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Age and sex differences in molt of the Montagu's Harrier Circus pygargus



Age and sex differences in the timing and pattern of feather molt in Montagu's harrier (Circuspygargus) was studied in 184 museum specimens and live birds collected throughout their breeding and wintering ranges. Molt in adults lasted 6-8 mo, starting in May-June in the breeding areas and finishing in January-February on the wintering grounds. Apparently, Montagu's harriers do not suspend molt during migration. Molt of primaries started earlier in adult females than in adult males, which was probably related to their different roles in feeding nestlings during the breeding season, but both sexes finished molt at about the same time. Yearlings started body molt on the wintering grounds and there was a considerable discrepancy in the extent of body molt of yearlings between data obtained from skins and those from live birds. Yearlings attained plumage similar to that of adults after the first complete molt. Timing of flight feather molt in yearlings and second-yr males was similar to that of adults even though they were not engaged in reproduction. Nevertheless, they finished molting earlier than older birds, but this difference was not significant.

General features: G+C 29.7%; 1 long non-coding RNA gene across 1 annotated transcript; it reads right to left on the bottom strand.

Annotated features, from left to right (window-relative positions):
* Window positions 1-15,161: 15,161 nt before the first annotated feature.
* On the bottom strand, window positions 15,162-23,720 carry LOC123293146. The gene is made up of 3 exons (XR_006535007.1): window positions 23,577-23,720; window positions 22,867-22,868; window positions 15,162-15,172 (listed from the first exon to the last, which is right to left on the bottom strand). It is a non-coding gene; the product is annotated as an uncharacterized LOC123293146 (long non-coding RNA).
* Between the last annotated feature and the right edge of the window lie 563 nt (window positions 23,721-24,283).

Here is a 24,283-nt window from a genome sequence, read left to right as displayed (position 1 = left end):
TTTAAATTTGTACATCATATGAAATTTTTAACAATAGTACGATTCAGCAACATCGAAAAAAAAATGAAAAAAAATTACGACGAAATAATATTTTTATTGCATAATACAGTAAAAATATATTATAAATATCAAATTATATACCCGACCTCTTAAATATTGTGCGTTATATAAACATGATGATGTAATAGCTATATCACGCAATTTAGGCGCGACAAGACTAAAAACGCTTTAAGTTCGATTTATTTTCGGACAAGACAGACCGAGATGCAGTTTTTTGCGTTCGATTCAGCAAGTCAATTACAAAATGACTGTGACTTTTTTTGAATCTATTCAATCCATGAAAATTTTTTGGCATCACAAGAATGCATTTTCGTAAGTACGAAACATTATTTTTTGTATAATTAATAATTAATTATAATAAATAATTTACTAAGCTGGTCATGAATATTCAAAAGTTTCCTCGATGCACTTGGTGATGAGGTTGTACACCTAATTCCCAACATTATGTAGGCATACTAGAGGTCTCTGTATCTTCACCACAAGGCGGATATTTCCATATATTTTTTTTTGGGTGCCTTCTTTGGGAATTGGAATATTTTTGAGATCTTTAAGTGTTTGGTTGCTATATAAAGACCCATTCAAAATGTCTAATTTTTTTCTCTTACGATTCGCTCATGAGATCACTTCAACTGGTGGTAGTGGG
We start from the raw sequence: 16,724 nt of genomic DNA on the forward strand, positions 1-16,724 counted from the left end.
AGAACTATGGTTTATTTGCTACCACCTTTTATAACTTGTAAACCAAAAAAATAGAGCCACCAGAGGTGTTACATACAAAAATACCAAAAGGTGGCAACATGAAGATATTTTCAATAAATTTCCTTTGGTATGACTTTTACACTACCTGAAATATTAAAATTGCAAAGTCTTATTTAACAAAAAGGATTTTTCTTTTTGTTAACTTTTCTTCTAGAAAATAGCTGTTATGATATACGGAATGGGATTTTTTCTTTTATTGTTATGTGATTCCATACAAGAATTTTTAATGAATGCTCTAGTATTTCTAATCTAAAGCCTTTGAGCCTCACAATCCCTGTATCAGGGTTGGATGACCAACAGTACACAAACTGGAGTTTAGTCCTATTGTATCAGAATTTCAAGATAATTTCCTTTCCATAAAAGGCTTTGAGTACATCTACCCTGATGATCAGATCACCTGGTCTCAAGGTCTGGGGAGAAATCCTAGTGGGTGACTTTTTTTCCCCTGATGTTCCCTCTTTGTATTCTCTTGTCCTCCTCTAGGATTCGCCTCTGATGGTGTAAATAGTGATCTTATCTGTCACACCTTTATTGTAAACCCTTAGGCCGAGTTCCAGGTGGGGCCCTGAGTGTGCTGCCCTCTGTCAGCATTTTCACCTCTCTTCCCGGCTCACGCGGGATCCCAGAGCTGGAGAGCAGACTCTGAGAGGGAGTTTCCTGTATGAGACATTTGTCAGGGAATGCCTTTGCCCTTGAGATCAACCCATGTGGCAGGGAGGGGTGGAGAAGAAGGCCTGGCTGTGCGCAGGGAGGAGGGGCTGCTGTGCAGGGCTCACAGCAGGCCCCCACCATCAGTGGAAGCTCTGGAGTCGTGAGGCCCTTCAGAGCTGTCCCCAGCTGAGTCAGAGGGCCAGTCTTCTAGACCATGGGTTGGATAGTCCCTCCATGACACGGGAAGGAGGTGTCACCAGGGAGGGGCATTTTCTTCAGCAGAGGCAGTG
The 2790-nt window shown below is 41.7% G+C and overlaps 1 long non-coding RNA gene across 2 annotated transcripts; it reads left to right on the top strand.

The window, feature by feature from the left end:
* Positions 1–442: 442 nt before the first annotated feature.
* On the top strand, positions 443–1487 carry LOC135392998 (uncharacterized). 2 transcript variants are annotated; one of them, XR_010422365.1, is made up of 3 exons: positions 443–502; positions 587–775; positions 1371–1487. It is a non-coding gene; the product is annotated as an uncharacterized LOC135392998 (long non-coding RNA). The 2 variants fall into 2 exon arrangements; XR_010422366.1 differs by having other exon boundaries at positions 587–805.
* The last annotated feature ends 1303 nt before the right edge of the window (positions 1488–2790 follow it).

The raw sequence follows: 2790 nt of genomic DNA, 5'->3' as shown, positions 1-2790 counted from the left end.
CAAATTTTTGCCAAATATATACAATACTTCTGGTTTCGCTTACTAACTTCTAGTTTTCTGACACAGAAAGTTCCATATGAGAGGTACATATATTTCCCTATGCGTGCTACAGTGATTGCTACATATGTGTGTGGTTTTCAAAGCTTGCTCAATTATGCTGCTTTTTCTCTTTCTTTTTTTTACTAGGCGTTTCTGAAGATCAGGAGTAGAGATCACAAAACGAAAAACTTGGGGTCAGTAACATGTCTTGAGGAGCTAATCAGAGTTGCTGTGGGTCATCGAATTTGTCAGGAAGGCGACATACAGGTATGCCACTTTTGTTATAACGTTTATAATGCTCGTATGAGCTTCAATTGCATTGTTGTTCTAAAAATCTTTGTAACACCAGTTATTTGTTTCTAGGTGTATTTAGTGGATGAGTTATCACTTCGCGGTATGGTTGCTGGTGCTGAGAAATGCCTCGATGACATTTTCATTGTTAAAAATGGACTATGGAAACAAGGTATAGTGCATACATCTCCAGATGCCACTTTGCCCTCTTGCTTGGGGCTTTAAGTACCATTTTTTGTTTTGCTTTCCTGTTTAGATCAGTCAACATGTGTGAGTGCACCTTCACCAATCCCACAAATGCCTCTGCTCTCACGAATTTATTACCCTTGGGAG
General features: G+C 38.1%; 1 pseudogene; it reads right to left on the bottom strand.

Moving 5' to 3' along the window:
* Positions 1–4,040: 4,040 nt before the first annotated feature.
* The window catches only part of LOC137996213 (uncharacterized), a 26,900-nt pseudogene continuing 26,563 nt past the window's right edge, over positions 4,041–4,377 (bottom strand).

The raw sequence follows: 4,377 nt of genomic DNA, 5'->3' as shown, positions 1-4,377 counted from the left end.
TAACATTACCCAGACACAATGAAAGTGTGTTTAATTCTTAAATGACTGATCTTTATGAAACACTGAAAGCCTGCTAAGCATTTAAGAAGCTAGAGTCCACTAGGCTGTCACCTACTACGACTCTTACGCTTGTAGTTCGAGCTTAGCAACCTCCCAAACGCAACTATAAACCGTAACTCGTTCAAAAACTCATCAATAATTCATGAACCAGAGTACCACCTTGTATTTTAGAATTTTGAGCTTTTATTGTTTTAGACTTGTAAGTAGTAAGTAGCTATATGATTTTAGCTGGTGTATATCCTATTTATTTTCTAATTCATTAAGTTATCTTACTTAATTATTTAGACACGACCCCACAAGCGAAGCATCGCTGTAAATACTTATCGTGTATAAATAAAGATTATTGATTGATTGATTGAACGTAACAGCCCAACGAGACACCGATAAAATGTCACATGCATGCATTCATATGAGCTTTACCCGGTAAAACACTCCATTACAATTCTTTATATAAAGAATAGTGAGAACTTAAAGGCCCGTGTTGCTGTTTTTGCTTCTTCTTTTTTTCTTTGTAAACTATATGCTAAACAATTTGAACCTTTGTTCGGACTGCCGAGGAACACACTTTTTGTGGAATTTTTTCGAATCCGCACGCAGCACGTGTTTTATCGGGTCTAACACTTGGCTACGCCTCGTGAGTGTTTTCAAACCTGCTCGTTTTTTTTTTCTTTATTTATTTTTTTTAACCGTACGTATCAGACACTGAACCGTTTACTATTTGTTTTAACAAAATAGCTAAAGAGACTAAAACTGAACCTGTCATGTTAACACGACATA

J. Raptor Res. 30(4):224-233
¸ 1996 The Raptor Research Foundation, Inc.
B.E. APd•O¾O •'qt)J.R. KtNG
EGI, Department of Zoology, University of Oxford, South Parks Road, Oxford OX1 3PS, United Kingdom
ABSTRACT.--Age and sex differences in the timing and pattern of feather molt in Montagu's harrier
(Circus pygargus) was studied in 184 museum specimens and live birds collected throughout their breed-
ing and wintering ranges. Molt in adults lasted 6-8 mo, starting in May-June in the breeding areas and
finishing in January-February on the wintering grounds. Apparently, Montagu's harriers do not suspend
molt during migration. Molt of primaries started earlier in adult females than in adult males, which was
probably related to their different roles in feeding nestlings during the breeding season, but both sexes